Stocks tumbled Thursday as anxiety over how the Obama administration will fix the crippled financial system pushed the Dow to its lowest level in more than six years.
The Dow Jones Industrial Average shed 89.68, or 1.2 percent, ending at 7,465.95, its lowest close since October 2002.
The S&P 500lost 1.2 percent to end at 778.94, while the Nasdaq dropped 1.7 percent to close at 1,442.82.
Wall Street wants details from the Obama administration to quell fears of bank nationalization and a wipeout of shareholder value but all it's getting is broad strokes.
The only details the administration has provided have been on the mortgage plan and let's just say, that hasn't gone over well.
>> Traders' Mortage Revolt: Watch the clip from the Chicago Mercantile Exchange that everyone is talking about. Plus, vote now: Would you join the protest?
There was plenty of bad news weighing on the market: A dismal manufacturing report and weak outlook from Hewlett-Packard.
“There’s no question that we’re going through a testing process. The market is just focusing on negative news and ignoring the positive news,” Peter Cardillo, chief market economist at Avalon Partners, explained, citing the market’s indifference to today’s jump in leading indicators.
The real problem, Cardillo said, is that none of the Obama administration’s stimulus plans explain how the nation’s financial system will be fixed. The market “will continue to ignore any good news until the banking system is fixed,” he said.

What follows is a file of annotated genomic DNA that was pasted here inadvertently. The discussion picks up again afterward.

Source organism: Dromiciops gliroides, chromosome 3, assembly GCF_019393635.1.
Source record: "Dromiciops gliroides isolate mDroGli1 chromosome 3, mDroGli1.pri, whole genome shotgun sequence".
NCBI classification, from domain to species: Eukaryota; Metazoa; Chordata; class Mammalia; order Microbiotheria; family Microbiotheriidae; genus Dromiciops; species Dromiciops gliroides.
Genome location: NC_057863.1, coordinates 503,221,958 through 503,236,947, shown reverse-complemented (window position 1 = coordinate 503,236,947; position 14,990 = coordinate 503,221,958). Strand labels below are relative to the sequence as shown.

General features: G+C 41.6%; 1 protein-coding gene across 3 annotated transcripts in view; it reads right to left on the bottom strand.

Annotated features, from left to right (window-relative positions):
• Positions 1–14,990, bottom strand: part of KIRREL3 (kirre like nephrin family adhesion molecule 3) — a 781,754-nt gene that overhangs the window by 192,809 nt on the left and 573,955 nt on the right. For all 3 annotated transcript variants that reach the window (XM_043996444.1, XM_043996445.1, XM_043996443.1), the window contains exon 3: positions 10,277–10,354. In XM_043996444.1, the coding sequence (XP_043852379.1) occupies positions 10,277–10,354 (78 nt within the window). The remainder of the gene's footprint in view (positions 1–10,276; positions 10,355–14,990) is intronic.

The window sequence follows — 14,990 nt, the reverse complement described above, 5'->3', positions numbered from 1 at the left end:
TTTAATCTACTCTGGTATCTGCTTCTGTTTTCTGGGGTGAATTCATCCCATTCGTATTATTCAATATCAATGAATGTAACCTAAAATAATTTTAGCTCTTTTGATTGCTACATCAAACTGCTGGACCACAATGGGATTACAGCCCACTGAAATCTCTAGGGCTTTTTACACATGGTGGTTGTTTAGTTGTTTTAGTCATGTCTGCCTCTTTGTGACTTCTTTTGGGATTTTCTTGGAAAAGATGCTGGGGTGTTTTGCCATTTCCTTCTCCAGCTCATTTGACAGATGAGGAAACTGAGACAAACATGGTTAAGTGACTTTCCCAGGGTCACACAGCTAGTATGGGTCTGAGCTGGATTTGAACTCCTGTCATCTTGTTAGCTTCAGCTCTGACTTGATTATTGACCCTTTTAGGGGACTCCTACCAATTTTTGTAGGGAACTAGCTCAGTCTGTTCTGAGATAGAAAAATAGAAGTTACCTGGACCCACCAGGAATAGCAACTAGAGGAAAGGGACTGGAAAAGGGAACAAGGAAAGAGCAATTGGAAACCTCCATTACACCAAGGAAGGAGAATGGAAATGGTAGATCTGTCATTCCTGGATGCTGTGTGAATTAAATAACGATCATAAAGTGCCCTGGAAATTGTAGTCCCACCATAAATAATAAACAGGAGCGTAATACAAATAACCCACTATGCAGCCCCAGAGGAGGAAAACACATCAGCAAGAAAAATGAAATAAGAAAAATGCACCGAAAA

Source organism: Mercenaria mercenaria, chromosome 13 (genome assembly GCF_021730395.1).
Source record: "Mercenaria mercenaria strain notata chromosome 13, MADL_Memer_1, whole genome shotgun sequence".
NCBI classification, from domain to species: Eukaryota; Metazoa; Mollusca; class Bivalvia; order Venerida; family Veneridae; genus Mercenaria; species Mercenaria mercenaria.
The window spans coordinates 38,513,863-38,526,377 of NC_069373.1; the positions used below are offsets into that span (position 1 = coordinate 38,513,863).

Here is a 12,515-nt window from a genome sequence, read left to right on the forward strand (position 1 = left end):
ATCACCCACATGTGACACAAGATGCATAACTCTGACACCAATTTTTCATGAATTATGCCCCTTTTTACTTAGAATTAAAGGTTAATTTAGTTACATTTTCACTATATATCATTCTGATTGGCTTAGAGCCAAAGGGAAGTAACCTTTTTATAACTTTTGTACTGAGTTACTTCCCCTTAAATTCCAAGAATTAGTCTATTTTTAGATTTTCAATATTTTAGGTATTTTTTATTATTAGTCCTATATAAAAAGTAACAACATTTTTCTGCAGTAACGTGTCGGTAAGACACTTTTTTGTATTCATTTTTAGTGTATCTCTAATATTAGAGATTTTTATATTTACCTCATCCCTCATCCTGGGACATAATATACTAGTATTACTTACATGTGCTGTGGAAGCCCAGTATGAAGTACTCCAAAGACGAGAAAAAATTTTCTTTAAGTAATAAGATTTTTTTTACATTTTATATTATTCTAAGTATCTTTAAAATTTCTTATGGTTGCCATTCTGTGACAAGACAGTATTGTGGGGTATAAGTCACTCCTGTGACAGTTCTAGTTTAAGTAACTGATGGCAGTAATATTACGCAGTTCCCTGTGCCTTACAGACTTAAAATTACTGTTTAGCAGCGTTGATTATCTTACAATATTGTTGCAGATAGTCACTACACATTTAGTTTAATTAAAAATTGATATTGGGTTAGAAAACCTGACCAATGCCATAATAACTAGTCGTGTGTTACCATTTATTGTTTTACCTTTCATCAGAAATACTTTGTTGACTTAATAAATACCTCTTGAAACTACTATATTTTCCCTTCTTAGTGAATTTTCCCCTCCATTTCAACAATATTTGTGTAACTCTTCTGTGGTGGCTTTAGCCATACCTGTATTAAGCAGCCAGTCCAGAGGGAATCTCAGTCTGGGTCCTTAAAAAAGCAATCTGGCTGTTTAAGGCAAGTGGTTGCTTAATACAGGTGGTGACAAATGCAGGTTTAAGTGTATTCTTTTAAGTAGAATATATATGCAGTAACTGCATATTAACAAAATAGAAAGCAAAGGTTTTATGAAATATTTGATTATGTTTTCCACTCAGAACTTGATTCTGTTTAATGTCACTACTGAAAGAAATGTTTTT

Another factor that’s weighing on the market, Cardillo noted, is tomorrow’s options expirations. “With the absence of retail buyers … it’s accelerating the downward trend,” he said.
Bank of America and Citigroup were the biggest decliners on the Dow, dropping about 14 percent each. BAC ended at $3.93 and Citigroup closed at an all-time low of $2.51.
American Express also closed at a new low, falling 8.7 percent to $12.87.
Hewlett-Packard dropped 7.9 percent after the hardware and software maker missed sales expecations and cut its full-year profit outlook.
Other big-cap techs also declined, including Intel and Dell , which lost 5.1 percent and 6.1 percent, respectively.
Apple shares skidded 4 percent after NPD Group reported that sales at the computer and iPod maker's retail stores fell 6 percent in January, the first drop in three years.
Procter & Gamble advanced after European rival Nestle beat its 2008 sales target and was cautiously upbeat for 2009.
Sprint shot up 20 percent following news that the wireless-service provider has the exclusive rights to sell Palm's highly-anticipated Pre phone, described as a viable challenger to Apple's iPhone, through the end of 2009. Palm shares fell 3.5 percent.
Oil jumped to near $39 a barrel, giving energy stocks like ExxonMobil a boost, even as Barclays cut the energy leader to "market weight."
Markets in Europe provided some encouragement to bulls, rising in morning trading. Bank stocks climbed, led by UBS, which gained more than 3 percent after it agreed to pay $780 million to the U.S. to settle allegations of aiding tax fraud.
Markets in Asia finished mostly higher.
In economic news, the Philadelphia Fed branch reported its gauge of regional manufacturing activity plunged to minus-41.3in February from minus-24.3 in January. Economists had expected a much smaller drop to minus-25.
Meanwhile, leading indicators rose by 0.4 percent in January, double the December level, while producer prices jumped 0.8 percent in January and core PPI shot up 0.4 percent. Jobless claims were unchangedat 627,000 last week.
Still to Come:
FRIDAY: CPI; Earnings from JCPenney and Lowe's
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